WAGNER Lohengrin (Thielemann)

Author: 
Mike Ashman
073 5319. WAGNER Lohengrin (Thielemann)WAGNER Lohengrin (Thielemann)

WAGNER Lohengrin (Thielemann)

  • Lohengrin

German interpreters have long dreamt of performing Wagner with star singers from the supposedly ‘opposite’ Italian or French vocal cultures, Lohengrin being a favourite subject for experiment due to the supposed bel canto nature of its leading roles. Wieland Wagner wanted Mario del Monaco in the title-role and Maria Callas as Ortrud; Christian Thielemann (in what may have been a trial for Bayreuth that apparently won’t happen now) secured Anna Netrebko and Piotr Beczaa to debut as the not-quite lovers for a Dresden run in May 2016.

As Thielemann outside Bayreuth appears to prefer easy-going non-interventionist productions from a safe past, this ‘new’ release is really a non-starter as a competitive Lohengrin on DVD (go rather to the Bayreuth or Munich options). Christine Mielitz’s 1983 (!) production has been worked over by a ‘director of performance’. As filmed here there is but one exciting moment, when the two leading ladies clash in Act 2 Nibelungenlied-style (as Wagner intended from his sources) over the crown of Brabant. Otherwise we’re watching three acts of dutifully efficient naturalistic plodding around in 19th-centuried-up faux medieval costumes: the not-so-happy couple, going to get married, resemble pictures of King Ludwig II in Neuschwanstein. The set remains a kind of indoor courtyard (plus big bed for Act 3 scene 1) that looks like it has strayed in from an Act 1 Meistersinger.

The cast are good to look at on camera and are no slouches as actors – but the main interest of the release remains musical. How do the imported stars do? Netrebko brings a sensuality and an outraged awareness of how this woman is exploited not that common in Elsas, and the role lies well for her vocally at the moment. Confident in the more florid writing, she also has the weight to doubt Lohengrin with some power in their Act 3 duet. Beczaa also sounds here to have an ideal weight of voice and a cunning balance between dreamy lyrical and heroic. Both comfortably maintain a dramatic presence in the rather dull setting.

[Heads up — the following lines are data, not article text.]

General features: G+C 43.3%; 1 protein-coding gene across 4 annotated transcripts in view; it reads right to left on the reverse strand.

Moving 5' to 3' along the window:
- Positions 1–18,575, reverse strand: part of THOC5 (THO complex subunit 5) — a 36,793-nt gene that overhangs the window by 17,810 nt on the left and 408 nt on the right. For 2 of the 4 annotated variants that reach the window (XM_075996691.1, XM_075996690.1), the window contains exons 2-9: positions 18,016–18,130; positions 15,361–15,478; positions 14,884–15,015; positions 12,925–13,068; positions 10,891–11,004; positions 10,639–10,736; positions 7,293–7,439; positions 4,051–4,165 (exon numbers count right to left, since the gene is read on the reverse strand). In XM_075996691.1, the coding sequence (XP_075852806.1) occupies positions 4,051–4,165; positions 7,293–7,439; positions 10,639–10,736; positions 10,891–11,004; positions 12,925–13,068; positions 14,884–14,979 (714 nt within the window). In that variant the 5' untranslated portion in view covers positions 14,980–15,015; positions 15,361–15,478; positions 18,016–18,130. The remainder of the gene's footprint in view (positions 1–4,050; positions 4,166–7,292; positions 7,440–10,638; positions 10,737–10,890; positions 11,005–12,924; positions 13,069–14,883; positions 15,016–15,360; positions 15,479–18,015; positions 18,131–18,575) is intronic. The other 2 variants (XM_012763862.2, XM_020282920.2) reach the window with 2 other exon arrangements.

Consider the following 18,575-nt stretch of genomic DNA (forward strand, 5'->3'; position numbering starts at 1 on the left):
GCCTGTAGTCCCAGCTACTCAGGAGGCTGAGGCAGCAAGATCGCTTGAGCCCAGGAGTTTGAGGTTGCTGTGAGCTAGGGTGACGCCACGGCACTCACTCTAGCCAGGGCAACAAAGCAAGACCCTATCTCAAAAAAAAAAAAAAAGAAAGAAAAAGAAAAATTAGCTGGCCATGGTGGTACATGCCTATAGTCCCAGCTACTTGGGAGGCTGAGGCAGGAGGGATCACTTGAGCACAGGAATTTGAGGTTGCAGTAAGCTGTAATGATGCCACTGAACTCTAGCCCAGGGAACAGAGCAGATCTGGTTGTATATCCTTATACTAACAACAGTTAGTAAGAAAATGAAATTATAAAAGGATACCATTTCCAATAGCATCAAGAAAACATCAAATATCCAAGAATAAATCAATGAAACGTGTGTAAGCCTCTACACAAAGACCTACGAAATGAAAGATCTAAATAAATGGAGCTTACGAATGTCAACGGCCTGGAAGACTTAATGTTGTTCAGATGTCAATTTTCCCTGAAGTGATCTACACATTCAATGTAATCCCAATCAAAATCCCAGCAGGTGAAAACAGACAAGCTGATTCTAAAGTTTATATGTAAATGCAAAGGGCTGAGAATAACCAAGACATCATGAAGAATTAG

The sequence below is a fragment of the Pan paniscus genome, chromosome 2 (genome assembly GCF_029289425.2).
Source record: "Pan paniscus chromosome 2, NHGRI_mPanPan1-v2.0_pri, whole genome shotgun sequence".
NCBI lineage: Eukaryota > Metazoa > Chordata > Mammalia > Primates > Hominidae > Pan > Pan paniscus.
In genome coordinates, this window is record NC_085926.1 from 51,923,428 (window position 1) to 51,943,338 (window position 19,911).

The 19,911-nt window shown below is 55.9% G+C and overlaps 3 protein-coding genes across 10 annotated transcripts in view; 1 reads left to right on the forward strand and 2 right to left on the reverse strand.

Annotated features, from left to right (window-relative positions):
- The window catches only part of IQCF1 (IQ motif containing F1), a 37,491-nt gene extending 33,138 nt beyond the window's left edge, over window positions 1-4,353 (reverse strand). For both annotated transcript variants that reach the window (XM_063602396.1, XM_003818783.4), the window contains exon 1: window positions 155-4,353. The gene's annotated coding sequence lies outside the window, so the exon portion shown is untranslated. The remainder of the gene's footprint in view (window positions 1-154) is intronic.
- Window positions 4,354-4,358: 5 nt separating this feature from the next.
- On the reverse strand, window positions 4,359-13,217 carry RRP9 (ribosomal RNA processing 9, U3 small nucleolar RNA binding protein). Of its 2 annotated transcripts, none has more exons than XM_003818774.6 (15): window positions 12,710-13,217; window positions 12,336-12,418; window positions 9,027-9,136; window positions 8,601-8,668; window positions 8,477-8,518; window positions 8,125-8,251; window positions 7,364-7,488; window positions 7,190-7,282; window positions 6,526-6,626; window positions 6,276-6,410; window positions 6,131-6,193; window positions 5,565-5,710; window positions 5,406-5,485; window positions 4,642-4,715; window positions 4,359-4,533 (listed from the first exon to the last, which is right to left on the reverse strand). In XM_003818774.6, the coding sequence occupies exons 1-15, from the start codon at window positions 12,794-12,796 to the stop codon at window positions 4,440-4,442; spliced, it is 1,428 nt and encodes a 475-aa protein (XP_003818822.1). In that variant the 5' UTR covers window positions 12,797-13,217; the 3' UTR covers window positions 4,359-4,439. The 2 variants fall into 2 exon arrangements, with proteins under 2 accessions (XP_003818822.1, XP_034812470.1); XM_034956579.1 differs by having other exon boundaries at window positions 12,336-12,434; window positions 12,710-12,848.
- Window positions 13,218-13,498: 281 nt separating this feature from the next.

They are excellently supported (if that doesn’t sound patronising) by Zeppenfeld’s King – a master of variety now as Wagner’s authority figures – Herlitzius’s cold Ortrud and the Telramund of Konieczny (especially convincing in the denunciations of Act 1) whom she clearly bullies. Thielemann has not yet rethought his earlier Wagner as he has recently his Walküre and Tristan, and still relies on a generalised large orchestral sound without a suggestion of what the earlier palettes of Beethoven and Weber might bring to these pre-1850 scores. Nonetheless, there’s a stylish and intelligent range of tempos and he does not allow his fine orchestra to overdo the weight of the plentiful brass music. He also gives us a rare chance to hear all the music in Act 2 (and there’s a lot of it!) between the Ortrud/Elsa duet and the entry into the Minster.

A CD might have served this project better but, if you can hear through a little visual frustration, the performance is well worth attention for conductor and cast.

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